Signature Information Solutions, LLC v. Springfield School District – AP 2009-0435.  Signature Information Solutions requested real estate tax records and payment status on ten (10) different properties within the School District.  It is believed that this request, as well as others submitted by Signature Information Solutions which will be addressed in other appeal summaries, was submitted to circumvent no-lien letter certifications and the associated fees normally imposed for such certifications.  By submitting requests for this information under the RTKL, taxing bodies, such as School Districts, can only charge a maximum of 25 cents per page for providing the requested information.  In this case, the District denied the request on the basis that it was not in possession of the requested records and was not required to create a record.  While the District did not have actual possession of the records requested, the District’s Tax Collector did have the requested records.  OOR held that although the District itself did not have the records, it had the obligation to obtain the records from the Tax Collector.  OOR recognized that local Tax Collectors are not agencies under the Local Tax Collection Law.  However, the tax records maintained by the Tax Collector remain agency records.  OOR had previously held that the requested records were public and required the School District/Municipality to obtain the records from the third party tax collector who had possession of them as required by Section 67.505(d) of the RTKL (see Honaman v. Lower Marion Township, OOR Docket No. AP 2009-0053).  While OOR recognized the heavy burden this would place on School Districts and municipalities struggling with heavy work loads, they held that there was nothing in the RTKL which relieved the School District/municipality from making the records available, even if their retrieval was burdensome.  In another case involving Signature Solutions, the Delaware County Court of Common Pleas ruled against the production of the requested documents in Astin Township v. Signature Solutions, Docket No. 4852 of 2009 of the Delaware County Court of Common Pleas (May 27, 2009).  In Astin Township, the Township claimed that the requested information was not available in one document or printout and it must assemble the information from multiple documents to respond to the request.  The Delaware County Court agreed with the Township that such an assembly amounted to creation of a record and held that the Township was not required to do so.  This demonstrates the importance of raising all grounds for a denial of a request.  Otherwise, the OOR and/or Courts will only decide the claim on the limited arguments raised by the School District/municipality.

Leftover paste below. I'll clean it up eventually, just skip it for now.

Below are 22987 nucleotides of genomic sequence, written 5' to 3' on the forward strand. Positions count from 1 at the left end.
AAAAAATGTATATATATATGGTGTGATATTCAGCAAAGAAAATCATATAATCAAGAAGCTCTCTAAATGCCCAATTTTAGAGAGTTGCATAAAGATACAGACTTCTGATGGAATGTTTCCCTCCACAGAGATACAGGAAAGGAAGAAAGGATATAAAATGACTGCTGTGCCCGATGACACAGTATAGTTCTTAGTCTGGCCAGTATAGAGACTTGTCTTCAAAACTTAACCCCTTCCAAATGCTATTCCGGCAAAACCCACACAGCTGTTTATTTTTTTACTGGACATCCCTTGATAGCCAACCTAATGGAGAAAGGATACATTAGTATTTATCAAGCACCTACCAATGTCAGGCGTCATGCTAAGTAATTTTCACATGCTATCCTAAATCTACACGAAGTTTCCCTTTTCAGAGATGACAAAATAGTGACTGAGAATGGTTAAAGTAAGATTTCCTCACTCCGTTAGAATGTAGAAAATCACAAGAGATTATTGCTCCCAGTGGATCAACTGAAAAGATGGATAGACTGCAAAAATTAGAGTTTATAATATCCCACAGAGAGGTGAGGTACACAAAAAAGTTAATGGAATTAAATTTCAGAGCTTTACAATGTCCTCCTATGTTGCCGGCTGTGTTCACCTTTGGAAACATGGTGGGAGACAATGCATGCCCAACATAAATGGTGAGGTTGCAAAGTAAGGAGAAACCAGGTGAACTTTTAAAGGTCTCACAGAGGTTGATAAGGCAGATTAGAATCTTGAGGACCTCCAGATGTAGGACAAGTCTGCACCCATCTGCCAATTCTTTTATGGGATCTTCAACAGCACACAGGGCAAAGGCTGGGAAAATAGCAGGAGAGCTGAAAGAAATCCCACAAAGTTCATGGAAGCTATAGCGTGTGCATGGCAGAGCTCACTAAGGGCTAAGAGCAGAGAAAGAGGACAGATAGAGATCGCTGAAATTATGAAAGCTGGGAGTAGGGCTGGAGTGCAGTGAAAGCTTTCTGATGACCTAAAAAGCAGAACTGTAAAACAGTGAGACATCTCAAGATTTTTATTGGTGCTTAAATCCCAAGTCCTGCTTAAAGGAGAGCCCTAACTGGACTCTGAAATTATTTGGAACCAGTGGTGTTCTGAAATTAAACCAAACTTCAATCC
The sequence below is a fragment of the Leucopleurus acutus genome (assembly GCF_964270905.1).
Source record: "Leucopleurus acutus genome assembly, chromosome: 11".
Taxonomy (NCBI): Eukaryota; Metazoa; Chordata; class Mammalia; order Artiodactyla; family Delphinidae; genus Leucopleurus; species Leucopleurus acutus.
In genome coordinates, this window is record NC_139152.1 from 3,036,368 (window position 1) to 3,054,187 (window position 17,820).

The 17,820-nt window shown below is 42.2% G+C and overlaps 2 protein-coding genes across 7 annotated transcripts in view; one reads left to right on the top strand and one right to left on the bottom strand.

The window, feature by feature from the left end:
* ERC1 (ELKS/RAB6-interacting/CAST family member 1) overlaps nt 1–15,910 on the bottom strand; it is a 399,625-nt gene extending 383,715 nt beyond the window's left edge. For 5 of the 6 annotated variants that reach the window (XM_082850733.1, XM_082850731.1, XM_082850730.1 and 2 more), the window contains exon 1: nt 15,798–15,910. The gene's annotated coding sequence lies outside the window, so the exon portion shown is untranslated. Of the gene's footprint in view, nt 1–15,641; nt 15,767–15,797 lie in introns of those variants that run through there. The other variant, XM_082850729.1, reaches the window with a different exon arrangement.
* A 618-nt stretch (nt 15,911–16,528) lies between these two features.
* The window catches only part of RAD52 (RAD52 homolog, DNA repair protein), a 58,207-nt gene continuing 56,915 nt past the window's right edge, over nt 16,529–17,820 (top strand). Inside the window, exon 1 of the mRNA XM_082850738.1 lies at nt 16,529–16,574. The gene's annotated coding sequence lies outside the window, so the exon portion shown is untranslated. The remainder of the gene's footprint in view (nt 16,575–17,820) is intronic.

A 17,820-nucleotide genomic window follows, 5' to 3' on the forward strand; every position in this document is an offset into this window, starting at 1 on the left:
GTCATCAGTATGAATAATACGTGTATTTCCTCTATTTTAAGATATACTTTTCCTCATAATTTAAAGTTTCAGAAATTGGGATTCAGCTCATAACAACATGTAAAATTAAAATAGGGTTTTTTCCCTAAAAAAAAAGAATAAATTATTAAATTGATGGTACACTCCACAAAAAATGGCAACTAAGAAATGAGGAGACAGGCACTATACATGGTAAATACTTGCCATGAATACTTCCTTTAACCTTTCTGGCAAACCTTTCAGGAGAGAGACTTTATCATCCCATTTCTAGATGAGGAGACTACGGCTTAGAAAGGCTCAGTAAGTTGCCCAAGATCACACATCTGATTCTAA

Signature Information Solutions, Inc. v. Bradford County Tax Claim Bureau AP 2009-0071.  Requester sought prior year tax information and any penalties and interest applicable to a single property within the County.  The County denied the request on the basis that it was a request for a tax certification, but the OOR disagreed and upheld the request as seeking a public record.


Campbell v. Colonial School District and Montgomery County Intermediate Unit – AP 2009-0350 and AP 2009-0351.  This appeal involves a request for W2s for School District employees in which the District redacted 403(b) contribution information from Box 12 of the W2 Forms.  OOR determined that an employee’s contribution to a non-governmentally administered 403(b) plan qualified as “personal financial information” which is exempt from disclosure.  The only information that may be subject to disclosure is evidence of an employment-related Section 403(b) plan agreement, but not the “personal financial information,” i.e., the dollar amount of the individual employee’s contribution.  However, OOR did require the non-redaction of the identifying code (E) as the code is evidence of an employment-related contract or agreement subject to disclosure under 67.708(b)(6)(ii).  Contributions to life insurance and retirement plans that are not agency administered reveal money management information that is personal and may be redacted.  The OOR rendered no opinion on the disclosure requirements of employer contributions to a 403(b) plan since that was not an issue in this appeal.

Campbell v. Berwick Area School District AP 2009-0212.  Requester asked for home addresses and union dues paid by school employees and shown on W-2 forms.  The School District denied the request regarding union dues on the basis that they represented “voluntary deductions.”  The OOR upheld the request on the basis that the union dues did not represent personal financial information.